Thanksgiving is over, but holiday season is in full swing. The party invitations are rolling in and the sales are popping into your email every few minutes. Whether you’re a full on jingle-bell-lover or side better with a scrooge—one thing that is hard to escape is the distraction of the holidays.
As mindfulness goes, there is a lesson to be learned in every situation and every lesson is a chance to become more evolved in understanding this human experience. Observing ourselves navigating the holiday season is no different.
A few things to notice this holiday:
Holiday Distraction: To Ignore
There is a lot going on this time of year. So much so that is easy to blink and it be January 15th—post holiday, but not post problems. The insecurity, relationship issues, old trauma, etc. that are hard to deal with now will still be there after the holiday parties and Christmas cookies. Notice if you’re using the celebratory energy around you to try and make yourself feel better about something deeper. Sometimes we get into the holiday spirit so much because we’re trying to ignore a true feeling. You can, and should, celebrate your holiday, but try and celebrate it fully with presence—for everything that it is and everything that it isn’t in the very moment you’re in.
Holiday Distraction: To Feel Whole
Just as above, sometimes we project how we want to feel onto the holiday. This usually causes us to have unrealistic expectations of perfection and happiness. We put pressure on ourselves and the people around us to make everything perfect because we’re using the holiday to make ourselves feel perfect. If you notice yourself getting too attached with how your holiday celebrations are playing out you might want to look deeper at what you’re ignoring and why you might be looking toward your holiday celebrations to make you feel whole.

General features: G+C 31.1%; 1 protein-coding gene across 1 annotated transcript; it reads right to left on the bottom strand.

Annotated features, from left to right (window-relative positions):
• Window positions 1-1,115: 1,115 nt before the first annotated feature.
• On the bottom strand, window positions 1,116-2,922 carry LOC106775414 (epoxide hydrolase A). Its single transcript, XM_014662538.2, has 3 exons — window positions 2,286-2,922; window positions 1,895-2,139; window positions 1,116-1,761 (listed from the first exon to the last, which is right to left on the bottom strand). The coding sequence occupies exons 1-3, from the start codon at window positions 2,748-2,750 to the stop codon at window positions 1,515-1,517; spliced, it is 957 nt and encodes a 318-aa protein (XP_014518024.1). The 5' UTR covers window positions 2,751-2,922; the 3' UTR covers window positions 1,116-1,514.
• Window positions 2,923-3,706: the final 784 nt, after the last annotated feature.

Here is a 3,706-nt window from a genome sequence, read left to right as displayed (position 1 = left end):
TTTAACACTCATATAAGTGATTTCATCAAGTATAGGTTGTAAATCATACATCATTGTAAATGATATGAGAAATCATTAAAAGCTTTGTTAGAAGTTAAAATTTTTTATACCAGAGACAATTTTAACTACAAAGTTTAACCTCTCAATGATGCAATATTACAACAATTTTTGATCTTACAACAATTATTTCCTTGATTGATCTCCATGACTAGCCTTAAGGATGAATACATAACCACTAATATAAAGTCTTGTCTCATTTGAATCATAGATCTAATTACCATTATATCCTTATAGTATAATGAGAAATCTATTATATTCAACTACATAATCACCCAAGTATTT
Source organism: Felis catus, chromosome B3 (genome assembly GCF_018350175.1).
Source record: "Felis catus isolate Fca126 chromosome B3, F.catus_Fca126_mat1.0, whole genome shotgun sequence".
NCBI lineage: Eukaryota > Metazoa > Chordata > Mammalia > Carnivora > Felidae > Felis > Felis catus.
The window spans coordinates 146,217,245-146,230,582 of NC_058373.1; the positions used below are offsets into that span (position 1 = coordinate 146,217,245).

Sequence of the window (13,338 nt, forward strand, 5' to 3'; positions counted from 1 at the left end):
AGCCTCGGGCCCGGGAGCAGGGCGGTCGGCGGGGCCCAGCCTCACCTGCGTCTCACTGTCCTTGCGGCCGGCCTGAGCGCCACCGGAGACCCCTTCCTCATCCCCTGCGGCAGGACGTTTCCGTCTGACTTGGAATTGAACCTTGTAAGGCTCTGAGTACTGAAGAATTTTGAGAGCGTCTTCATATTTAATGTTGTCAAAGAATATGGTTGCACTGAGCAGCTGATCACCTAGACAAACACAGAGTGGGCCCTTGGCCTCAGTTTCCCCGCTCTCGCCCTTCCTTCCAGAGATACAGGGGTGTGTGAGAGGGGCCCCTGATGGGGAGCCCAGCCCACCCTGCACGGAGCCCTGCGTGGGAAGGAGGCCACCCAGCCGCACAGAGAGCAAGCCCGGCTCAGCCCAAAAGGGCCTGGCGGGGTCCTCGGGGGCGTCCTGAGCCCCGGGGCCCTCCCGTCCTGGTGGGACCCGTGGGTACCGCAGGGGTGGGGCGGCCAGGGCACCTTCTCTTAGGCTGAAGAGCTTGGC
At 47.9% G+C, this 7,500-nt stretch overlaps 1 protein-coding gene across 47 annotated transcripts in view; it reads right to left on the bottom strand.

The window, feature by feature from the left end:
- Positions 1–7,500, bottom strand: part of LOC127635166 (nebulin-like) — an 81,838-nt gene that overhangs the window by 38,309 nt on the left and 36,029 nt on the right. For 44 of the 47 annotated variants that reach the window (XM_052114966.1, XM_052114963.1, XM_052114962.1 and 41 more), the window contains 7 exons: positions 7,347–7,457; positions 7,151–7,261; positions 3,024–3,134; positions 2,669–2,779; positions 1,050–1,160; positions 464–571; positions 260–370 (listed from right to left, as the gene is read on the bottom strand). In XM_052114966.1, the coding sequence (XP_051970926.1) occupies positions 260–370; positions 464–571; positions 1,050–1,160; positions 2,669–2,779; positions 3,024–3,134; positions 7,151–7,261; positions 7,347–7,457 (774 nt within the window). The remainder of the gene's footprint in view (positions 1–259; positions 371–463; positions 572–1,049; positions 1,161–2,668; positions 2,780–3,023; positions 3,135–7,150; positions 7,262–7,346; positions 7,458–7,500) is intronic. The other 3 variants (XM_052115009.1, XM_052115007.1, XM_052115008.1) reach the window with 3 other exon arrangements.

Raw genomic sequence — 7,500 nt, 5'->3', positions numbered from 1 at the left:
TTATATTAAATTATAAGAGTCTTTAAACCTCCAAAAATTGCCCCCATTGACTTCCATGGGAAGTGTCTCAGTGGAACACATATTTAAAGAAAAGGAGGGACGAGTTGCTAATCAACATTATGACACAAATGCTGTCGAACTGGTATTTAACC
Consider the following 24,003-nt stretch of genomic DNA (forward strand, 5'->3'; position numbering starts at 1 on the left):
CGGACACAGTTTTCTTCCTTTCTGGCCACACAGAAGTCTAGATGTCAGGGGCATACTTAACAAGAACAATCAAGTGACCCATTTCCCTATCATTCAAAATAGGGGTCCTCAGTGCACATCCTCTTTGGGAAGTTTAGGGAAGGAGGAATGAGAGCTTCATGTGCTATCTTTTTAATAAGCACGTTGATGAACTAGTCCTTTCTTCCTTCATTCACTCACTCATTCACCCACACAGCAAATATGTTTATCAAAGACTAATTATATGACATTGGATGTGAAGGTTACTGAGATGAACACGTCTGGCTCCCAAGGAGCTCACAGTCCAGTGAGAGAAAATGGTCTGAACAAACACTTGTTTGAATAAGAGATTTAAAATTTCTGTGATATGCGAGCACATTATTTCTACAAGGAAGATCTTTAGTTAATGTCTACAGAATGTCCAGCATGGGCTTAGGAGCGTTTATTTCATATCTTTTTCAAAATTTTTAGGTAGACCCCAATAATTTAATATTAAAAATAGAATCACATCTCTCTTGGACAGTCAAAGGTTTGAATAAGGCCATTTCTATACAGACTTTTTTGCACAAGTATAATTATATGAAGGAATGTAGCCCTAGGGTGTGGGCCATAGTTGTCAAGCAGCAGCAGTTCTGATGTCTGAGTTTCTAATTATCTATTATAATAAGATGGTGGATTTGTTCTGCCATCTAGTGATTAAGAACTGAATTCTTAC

Holiday Distraction: To Define
As we grow, from child to adult, we are slowly taking pieces of the life we see and using them to make up a definition of who we are. That leads us to define ourselves through our experiences, through our memories, through our traditions. You can see this in people especially during the holidays. We get sad at the loss of some traditions, or we try so hard to recreate old memories to make us feel happy and whole. This is where a lot of holiday sadness can come from. We are not defined by our memories or the traditions we were taught. We cannot control who is around us and who is not. A tradition—or lack there of—is merely just an experience. Sometimes we experience them, sometimes we don’t, but either way we are just we and that is enough.
This is one of my favorite things to say to myself when I find myself getting sad about a loss of tradition. “I am not me—I am not the me that you see, or the me that I see. I just am. I just be.”
I am not defined by tradition or memory.
My job is to recognize love, to emulate love, to reflect love in others.
This holiday season I let go of expectation, of receiving.
I don’t give presents. I give presence.
Have a happy and healthy week!